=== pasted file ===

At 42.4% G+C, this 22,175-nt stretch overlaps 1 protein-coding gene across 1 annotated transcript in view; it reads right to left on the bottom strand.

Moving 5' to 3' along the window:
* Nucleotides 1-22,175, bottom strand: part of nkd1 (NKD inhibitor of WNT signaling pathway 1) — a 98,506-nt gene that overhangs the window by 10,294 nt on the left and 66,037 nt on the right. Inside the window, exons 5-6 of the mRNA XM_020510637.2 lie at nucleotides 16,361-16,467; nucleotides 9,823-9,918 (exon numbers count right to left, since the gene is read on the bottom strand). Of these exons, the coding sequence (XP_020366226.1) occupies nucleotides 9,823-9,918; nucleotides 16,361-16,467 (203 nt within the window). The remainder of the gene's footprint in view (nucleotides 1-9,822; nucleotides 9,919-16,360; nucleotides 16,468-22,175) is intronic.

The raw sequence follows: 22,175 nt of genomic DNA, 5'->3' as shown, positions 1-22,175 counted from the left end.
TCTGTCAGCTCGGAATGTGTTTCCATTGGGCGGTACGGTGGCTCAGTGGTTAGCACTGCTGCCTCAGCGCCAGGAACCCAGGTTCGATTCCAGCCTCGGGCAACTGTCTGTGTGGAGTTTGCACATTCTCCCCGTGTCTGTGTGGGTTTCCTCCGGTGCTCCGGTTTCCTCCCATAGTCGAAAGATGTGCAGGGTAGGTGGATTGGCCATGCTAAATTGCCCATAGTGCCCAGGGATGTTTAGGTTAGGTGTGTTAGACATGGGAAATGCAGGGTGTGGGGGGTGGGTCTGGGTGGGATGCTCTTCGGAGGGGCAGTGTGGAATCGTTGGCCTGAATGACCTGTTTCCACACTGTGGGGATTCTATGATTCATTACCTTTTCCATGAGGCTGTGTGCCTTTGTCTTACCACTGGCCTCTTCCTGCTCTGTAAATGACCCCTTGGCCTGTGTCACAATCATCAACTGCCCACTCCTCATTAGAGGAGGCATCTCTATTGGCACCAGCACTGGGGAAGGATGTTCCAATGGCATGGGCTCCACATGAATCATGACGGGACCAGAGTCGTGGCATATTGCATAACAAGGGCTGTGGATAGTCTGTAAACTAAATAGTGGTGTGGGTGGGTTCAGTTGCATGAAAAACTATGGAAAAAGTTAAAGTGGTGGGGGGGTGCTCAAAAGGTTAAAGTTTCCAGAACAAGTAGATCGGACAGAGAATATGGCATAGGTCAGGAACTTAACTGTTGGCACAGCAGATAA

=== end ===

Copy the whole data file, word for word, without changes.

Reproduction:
At 42.4% G+C, this 22,175-nt stretch overlaps 1 protein-coding gene across 1 annotated transcript in view; it reads right to left on the bottom strand.

Moving 5' to 3' along the window:
* Nucleotides 1-22,175, bottom strand: part of nkd1 (NKD inhibitor of WNT signaling pathway 1) — a 98,506-nt gene that overhangs the window by 10,294 nt on the left and 66,037 nt on the right. Inside the window, exons 5-6 of the mRNA XM_020510637.2 lie at nucleotides 16,361-16,467; nucleotides 9,823-9,918 (exon numbers count right to left, since the gene is read on the bottom strand). Of these exons, the coding sequence (XP_020366226.1) occupies nucleotides 9,823-9,918; nucleotides 16,361-16,467 (203 nt within the window). The remainder of the gene's footprint in view (nucleotides 1-9,822; nucleotides 9,919-16,360; nucleotides 16,468-22,175) is intronic.

The raw sequence follows: 22,175 nt of genomic DNA, 5'->3' as shown, positions 1-22,175 counted from the left end.
TCTGTCAGCTCGGAATGTGTTTCCATTGGGCGGTACGGTGGCTCAGTGGTTAGCACTGCTGCCTCAGCGCCAGGAACCCAGGTTCGATTCCAGCCTCGGGCAACTGTCTGTGTGGAGTTTGCACATTCTCCCCGTGTCTGTGTGGGTTTCCTCCGGTGCTCCGGTTTCCTCCCATAGTCGAAAGATGTGCAGGGTAGGTGGATTGGCCATGCTAAATTGCCCATAGTGCCCAGGGATGTTTAGGTTAGGTGTGTTAGACATGGGAAATGCAGGGTGTGGGGGGTGGGTCTGGGTGGGATGCTCTTCGGAGGGGCAGTGTGGAATCGTTGGCCTGAATGACCTGTTTCCACACTGTGGGGATTCTATGATTCATTACCTTTTCCATGAGGCTGTGTGCCTTTGTCTTACCACTGGCCTCTTCCTGCTCTGTAAATGACCCCTTGGCCTGTGTCACAATCATCAACTGCCCACTCCTCATTAGAGGAGGCATCTCTATTGGCACCAGCACTGGGGAAGGATGTTCCAATGGCATGGGCTCCACATGAATCATGACGGGACCAGAGTCGTGGCATATTGCATAACAAGGGCTGTGGATAGTCTGTAAACTAAATAGTGGTGTGGGTGGGTTCAGTTGCATGAAAAACTATGGAAAAAGTTAAAGTGGTGGGGGGGTGCTCAAAAGGTTAAAGTTTCCAGAACAAGTAGATCGGACAGAGAATATGGCATAGGTCAGGAACTTAACTGTTGGCACAGCAGATAA